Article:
PROBLEM A: Flood Planning
Lake Murray in central South Carolina is formed by a large earthen dam,
which was completed in 1930 for power production. Model the flooding
downstream in the event there is a catastrophic earthquake that
breaches the dam.
Two particular questions:
Rawls Creek is a year-round stream that flows into the Saluda River
a short distance downriver from the dam. How much flooding will
occur in Rawls Creek from a dam failure, and how far back will it extend?
Could the flood be so massive downstream that water would reach up to
the S.C. State Capitol Building, which is on a hill overlooking the Congaree River?
PROBLEM B: Tollbooths
Heavily-traveled toll roads such as the
Garden State Parkway
, Interstate 95, and so forth, are multi-lane divided highways that are interrupted at intervals by toll plazas. Because collecting tolls is usually unpopular, it is desirable to minimize motorist annoyance by limiting the amount of traffic disruption caused by the toll plazas. Commonly, a much larger number of tollbooths is provided than the number of travel lanes entering the toll plaza. Upon entering the toll plaza, the flow of vehicles fans out to the larger number of tollbooths, and when leaving the toll plaza, the flow of vehicles is required to squeeze back down to a number of travel lanes equal to the number of travel lanes before the toll plaza. Consequently, when traffic is heavy, congestion increases upon departure from the toll plaza. When traffic is very heavy, congestion also builds at the entry to the toll plaza because of the time required for each vehicle to pay the toll.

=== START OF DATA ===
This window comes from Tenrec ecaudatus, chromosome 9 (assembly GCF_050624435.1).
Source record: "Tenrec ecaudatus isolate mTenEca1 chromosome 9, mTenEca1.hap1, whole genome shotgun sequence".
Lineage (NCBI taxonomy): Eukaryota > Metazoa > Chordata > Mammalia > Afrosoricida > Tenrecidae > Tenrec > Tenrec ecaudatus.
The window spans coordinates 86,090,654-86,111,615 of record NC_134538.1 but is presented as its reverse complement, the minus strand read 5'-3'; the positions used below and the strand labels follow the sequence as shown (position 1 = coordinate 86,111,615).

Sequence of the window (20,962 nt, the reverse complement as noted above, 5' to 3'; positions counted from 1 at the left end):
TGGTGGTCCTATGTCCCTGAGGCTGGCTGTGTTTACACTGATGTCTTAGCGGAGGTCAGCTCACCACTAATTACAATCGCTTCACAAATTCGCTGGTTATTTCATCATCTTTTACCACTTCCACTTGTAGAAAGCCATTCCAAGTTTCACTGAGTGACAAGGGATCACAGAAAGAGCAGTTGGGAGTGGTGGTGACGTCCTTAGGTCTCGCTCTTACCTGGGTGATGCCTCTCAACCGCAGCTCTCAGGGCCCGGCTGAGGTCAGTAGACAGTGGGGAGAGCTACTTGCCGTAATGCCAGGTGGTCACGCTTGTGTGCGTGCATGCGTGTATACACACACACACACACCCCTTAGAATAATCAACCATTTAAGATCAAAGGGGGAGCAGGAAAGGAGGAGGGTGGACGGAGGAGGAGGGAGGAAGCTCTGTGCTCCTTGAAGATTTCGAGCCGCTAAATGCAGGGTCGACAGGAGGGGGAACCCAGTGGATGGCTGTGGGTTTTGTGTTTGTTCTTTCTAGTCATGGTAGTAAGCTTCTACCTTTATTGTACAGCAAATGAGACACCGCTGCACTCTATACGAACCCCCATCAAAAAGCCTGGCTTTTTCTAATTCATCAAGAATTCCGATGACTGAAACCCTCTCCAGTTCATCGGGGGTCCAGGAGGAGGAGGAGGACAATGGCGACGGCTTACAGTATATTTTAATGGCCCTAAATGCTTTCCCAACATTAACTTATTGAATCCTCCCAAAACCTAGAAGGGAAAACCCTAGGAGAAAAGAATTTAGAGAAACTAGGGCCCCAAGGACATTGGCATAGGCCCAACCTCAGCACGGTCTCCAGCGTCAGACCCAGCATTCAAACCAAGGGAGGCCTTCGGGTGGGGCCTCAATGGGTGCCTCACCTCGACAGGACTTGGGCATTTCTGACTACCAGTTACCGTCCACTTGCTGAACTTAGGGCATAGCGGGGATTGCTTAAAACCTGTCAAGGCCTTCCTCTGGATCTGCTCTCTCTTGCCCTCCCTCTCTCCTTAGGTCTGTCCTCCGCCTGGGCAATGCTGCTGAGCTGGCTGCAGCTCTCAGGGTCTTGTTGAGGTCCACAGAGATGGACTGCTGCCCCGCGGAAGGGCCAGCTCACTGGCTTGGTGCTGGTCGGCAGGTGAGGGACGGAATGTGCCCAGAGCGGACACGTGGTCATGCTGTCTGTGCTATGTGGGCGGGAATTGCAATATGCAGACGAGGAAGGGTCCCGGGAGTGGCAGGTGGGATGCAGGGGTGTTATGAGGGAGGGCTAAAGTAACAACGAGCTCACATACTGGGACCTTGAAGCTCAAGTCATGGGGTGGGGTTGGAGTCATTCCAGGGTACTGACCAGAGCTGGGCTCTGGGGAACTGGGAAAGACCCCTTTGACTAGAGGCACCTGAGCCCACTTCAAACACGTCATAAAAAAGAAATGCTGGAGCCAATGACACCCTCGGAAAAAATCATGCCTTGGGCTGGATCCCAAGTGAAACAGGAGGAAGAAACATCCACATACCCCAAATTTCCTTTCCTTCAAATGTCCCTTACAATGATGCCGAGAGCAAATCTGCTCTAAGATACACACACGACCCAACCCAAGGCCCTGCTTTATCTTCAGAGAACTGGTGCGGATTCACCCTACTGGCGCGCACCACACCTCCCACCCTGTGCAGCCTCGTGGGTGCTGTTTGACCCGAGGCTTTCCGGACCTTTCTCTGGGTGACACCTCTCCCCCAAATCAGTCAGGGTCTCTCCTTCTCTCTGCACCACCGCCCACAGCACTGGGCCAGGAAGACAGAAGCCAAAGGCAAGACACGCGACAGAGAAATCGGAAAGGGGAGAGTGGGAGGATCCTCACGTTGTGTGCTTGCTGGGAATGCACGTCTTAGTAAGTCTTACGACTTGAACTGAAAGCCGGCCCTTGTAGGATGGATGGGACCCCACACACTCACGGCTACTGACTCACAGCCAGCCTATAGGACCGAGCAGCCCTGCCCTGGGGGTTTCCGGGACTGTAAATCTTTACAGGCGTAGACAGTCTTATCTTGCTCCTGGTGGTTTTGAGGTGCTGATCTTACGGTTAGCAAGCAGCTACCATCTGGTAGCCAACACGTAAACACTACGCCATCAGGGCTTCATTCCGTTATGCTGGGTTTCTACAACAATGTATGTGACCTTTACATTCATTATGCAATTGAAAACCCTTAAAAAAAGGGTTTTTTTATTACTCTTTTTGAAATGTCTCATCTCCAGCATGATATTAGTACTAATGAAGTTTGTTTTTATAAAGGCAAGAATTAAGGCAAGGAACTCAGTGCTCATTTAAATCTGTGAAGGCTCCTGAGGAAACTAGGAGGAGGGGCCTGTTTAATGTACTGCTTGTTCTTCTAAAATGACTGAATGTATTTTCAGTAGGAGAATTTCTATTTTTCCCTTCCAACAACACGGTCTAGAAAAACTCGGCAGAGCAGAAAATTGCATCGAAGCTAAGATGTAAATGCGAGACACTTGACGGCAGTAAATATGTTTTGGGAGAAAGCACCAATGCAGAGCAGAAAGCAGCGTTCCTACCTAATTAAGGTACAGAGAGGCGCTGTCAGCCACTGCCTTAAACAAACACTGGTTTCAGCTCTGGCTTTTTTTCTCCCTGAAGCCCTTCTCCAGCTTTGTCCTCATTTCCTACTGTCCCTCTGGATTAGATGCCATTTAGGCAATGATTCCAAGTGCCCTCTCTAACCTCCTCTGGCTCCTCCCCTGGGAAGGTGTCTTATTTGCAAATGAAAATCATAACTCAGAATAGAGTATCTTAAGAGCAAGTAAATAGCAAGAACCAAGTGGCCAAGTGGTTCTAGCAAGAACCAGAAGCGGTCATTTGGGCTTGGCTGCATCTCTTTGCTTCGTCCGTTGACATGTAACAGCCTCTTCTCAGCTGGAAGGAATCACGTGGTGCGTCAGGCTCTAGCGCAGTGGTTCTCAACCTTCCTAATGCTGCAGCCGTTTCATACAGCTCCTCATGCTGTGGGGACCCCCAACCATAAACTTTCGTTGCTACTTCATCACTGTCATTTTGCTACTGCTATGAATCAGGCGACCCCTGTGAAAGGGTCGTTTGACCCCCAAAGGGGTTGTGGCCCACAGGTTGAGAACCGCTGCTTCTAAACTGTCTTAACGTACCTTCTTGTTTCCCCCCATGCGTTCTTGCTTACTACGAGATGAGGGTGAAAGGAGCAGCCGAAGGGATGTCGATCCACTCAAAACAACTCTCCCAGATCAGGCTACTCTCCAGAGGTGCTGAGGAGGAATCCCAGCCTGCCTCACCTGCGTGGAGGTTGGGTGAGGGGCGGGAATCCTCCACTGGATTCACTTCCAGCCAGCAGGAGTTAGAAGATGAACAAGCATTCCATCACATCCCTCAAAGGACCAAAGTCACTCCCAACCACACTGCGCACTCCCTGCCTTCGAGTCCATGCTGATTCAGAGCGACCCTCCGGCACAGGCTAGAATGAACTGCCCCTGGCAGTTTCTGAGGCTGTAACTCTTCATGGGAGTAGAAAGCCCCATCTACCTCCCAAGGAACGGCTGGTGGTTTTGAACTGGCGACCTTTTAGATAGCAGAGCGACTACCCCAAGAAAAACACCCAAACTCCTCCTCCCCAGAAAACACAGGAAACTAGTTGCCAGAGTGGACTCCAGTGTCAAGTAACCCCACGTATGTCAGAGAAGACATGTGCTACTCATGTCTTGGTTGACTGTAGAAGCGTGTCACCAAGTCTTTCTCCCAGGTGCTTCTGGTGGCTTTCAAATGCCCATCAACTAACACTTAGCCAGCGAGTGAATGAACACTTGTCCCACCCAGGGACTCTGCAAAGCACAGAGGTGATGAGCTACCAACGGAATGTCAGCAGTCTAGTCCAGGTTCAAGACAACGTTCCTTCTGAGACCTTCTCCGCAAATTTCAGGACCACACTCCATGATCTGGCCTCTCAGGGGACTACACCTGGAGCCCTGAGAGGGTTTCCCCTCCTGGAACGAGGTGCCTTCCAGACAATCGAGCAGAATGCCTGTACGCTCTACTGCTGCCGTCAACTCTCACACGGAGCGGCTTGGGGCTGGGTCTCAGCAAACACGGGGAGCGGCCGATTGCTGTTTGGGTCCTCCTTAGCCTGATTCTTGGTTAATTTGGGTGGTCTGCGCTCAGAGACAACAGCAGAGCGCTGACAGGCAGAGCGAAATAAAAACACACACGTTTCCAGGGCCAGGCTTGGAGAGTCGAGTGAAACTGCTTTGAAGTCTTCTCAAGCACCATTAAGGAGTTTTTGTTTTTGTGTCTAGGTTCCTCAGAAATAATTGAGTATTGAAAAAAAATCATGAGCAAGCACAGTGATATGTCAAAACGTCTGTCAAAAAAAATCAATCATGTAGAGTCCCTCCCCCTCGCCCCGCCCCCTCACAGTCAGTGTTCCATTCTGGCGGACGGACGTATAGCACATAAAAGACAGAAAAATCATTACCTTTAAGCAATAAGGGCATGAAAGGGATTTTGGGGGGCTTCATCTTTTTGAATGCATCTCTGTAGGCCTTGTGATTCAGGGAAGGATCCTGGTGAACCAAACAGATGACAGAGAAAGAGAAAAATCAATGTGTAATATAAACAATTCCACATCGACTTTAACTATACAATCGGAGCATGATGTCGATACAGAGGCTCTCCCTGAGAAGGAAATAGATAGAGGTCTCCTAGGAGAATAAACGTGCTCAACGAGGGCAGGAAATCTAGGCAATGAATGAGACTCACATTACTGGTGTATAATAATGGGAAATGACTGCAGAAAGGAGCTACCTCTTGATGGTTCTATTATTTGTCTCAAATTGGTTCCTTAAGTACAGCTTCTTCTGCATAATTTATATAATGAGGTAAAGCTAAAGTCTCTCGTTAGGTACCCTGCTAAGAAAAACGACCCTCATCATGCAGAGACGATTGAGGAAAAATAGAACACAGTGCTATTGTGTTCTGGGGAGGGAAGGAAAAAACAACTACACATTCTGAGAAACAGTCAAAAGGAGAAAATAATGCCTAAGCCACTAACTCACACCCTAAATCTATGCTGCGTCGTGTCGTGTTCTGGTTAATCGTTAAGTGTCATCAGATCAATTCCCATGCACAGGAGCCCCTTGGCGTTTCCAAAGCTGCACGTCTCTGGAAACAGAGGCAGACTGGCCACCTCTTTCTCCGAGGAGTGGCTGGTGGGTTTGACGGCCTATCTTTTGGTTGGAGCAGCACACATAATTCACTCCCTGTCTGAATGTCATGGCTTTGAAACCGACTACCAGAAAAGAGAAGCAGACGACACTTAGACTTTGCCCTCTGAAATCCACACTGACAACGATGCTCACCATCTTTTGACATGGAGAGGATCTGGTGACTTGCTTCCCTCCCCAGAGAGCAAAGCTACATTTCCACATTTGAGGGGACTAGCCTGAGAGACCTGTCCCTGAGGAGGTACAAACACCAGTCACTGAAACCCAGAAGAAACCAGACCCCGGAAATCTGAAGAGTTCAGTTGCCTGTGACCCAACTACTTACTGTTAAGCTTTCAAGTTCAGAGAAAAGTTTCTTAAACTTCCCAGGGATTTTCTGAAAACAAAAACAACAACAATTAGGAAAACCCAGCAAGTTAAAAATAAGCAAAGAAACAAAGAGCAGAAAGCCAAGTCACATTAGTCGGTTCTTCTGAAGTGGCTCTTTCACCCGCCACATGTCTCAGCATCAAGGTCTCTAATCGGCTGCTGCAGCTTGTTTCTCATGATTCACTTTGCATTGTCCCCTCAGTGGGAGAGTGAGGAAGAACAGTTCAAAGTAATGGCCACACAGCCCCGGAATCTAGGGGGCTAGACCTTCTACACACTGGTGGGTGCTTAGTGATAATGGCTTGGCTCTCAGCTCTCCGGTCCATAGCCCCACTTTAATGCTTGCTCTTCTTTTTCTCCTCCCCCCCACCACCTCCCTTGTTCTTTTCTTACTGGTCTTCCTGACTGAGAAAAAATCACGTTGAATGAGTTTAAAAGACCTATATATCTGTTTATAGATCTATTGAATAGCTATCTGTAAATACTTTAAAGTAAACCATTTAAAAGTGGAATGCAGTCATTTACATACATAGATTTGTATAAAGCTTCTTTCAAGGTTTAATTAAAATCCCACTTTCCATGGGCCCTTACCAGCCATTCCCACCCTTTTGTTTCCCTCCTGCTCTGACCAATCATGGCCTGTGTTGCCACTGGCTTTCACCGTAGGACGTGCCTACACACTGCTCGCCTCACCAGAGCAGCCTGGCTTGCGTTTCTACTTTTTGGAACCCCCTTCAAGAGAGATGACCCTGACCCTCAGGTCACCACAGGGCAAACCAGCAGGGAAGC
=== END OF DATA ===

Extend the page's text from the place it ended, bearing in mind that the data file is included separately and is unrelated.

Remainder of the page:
Make a model to help you determine the optimal number of tollbooths to deploy in a barrier-toll plaza. Explicitly consider the scenario where there is exactly one tollbooth per incoming travel lane. Under what conditions is this more or less effective than the current practice? Note that the definition of "optimal" is up to you to determine.
2005 ICM Problem
Select a vital
nonrenewable or exhaustible resource (water, mineral, energy,
food, etc.) for which your team can find appropriate world-wide
historic data on its endowment, discovery, annual consumption,
- Using the
endowment, discoveries, and consumption data, model the
depletion or degradation of the commodity over a long horizon
using resource modeling principles.
- Adjust the
model to account for future economic, demographic, political
and environmental factors. Be sure to reveal the details of
your model, provide visualizations of the model’s output, and
explain limitations of the model.
- Create a
fair, practical "harvesting/management" policy that may
include economic incentives or disincentives, which sustain
the usage over a long period of time while avoiding severe
disruption of consumption, degradation or rapid exhaustion of
- Develop a
"security" policy that protects the resource against theft,
misuse, disruption, and unnecessary degradation or destruction
of the resource. Other issues that may need to be addressed
are political and security management alternatives associated
with these policies.
policies to control any short- or long-term "environmental
effects" of the harvesting. Be sure to include issues such as
pollutants, increased susceptibility to natural disasters,
waste handling and storage, and other factors you deem
- Compare this
resource with any other alternatives for its purpose. What new
science or technologies could be developed to mitigate the use
and potential exhaustion of this resource? Develop a research
policy to advance these new areas.